Stranger To Stranger
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Stranger To Stranger (Deluxe Edition)
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'The idea is not to just make another album,' Simon explains. 'The idea is to make something that s really worth a listen.'
For anyone who s been listening to great music during the past half-century, Paul Simon is certainly no stranger. So one of the most remarkable things about his extraordinary new masterpiece, Stranger to Stranger Paul Simon s 13th solo record is that it conjures a vivid and vital new context to his well-established genius as a singer and songwriter. Full of thrilling textures that feel fresh and modern, while still offering subtle and artful allusions to our shared musical past, Stranger to Stranger presents the perfect opportunity to get to know Paul Simon in a new way.
A significant sonic breakthrough on Stranger to Stranger came when Simon wrote the song 'Insomniac s Lullaby,' and found himself reminded of the musical possibilities first suggested by Harry Partch the 20th Century American composer and theorist who created custom-made instruments in microtonal tunings. Besides recording sounds from various Partch instruments, one of the key realizations Simon gathered from Partch was the observation that singing in music is akin to human speech, and Simon started to shape vocal lines on the album that way.
Stranger to Stranger allows the listener to experience Simon s singular voice with the shock of the new. Here, his strong voice and conversational lyrics usher us into a brave new musical world where expectations are defied and exceeded, as they were thirty years ago with another masterpiece, Graceland.
On Stranger to Stranger, Simon worked with old friend and collaborator Roy Halee a name familiar from countless recordings now rightly considered classic. 'It s about getting you to actually hear something in a new way. It s about making music that sounds old and new at the same time; music with a sense of mystery,' says Simon.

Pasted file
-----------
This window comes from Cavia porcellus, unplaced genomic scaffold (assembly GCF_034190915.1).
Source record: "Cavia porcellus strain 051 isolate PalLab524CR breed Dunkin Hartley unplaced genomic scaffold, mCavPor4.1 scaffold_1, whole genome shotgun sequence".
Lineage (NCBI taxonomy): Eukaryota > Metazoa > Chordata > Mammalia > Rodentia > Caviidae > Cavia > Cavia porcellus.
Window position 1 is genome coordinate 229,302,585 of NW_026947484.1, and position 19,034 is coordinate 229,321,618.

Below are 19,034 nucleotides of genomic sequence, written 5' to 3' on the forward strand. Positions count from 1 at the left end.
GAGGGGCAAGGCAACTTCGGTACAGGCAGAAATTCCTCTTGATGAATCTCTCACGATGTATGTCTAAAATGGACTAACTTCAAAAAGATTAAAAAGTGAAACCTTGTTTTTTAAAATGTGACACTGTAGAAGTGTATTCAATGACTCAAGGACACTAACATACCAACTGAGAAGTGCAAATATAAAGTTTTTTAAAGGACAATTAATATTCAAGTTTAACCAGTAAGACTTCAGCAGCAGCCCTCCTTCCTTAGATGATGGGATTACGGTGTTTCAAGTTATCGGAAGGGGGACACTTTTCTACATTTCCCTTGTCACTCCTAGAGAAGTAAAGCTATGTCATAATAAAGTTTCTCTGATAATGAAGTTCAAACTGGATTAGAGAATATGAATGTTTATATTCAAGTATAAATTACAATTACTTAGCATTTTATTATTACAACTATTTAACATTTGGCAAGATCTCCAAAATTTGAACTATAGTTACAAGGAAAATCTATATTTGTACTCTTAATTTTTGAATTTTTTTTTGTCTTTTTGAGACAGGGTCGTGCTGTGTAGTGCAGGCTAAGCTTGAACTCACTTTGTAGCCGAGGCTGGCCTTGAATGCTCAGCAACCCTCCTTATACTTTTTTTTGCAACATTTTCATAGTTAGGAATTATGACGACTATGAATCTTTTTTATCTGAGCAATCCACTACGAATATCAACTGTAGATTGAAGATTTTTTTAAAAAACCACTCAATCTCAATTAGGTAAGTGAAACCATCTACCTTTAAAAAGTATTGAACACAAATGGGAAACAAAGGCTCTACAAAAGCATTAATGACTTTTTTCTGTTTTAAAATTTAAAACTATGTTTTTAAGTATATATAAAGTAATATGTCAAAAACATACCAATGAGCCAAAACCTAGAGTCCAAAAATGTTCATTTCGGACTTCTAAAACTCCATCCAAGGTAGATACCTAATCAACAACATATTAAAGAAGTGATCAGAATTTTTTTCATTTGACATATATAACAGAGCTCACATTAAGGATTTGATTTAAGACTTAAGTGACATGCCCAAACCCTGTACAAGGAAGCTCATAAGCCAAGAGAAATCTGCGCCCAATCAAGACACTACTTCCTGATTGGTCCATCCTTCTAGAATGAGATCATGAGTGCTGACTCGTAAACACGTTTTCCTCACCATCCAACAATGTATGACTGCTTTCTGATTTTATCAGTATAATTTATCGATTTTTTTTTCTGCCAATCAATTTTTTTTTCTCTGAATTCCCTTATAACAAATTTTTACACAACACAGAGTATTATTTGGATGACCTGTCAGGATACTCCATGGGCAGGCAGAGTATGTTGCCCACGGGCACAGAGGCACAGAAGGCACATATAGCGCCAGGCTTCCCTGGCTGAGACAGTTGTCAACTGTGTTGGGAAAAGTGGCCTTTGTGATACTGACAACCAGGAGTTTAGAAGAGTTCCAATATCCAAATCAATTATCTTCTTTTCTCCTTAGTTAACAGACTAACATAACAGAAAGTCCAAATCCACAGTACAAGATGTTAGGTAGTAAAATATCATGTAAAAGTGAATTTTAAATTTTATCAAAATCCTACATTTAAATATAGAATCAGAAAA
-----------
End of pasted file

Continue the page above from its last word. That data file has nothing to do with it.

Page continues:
Paul Simon s collage of sounds for Stranger to Stranger also includes the Italian electronic dance music artist Clap! Clap!, whose sound he ended up putting on three of the tracks ('The Werewolf,' 'Wristband' and 'Street Angel').
'Sound is the theme of this album as much as it s about the subjects of the individual songs. If people get that, I ll be pleased,' explains Simon.... 'The right song at the right time can live for generations. A beautiful sound, well that's forever.'
'One of NPR Music's 30 Favorite Albums of 2016 (so far) ... NPR, June 2016' --National Public Radio
'#14 of 45 on Rolling Stone's Best Albums of 2016 so far ... Rolling Stone Magazine, June 2016' --Rolling Stone Magazine
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The critical accolades that greeted the release of So Beautiful Or So What seems to have re-energized this brilliant, somewhat melancholic composer. At the ripe age of 74, Simon has produced another album that defies expectations and pushes the boundaries of his compositional style. A composer who values the role that rhythm plays in song ("these are the roots of rhythm, and the roots of rhythm remain") Simon has hired Italian dance club king Club! Club! to re-invigorate his approach of infusing his music with the rhythms of exotic instruments. (Like So Beautiful, this album is an aural wonder through a good pair of cans).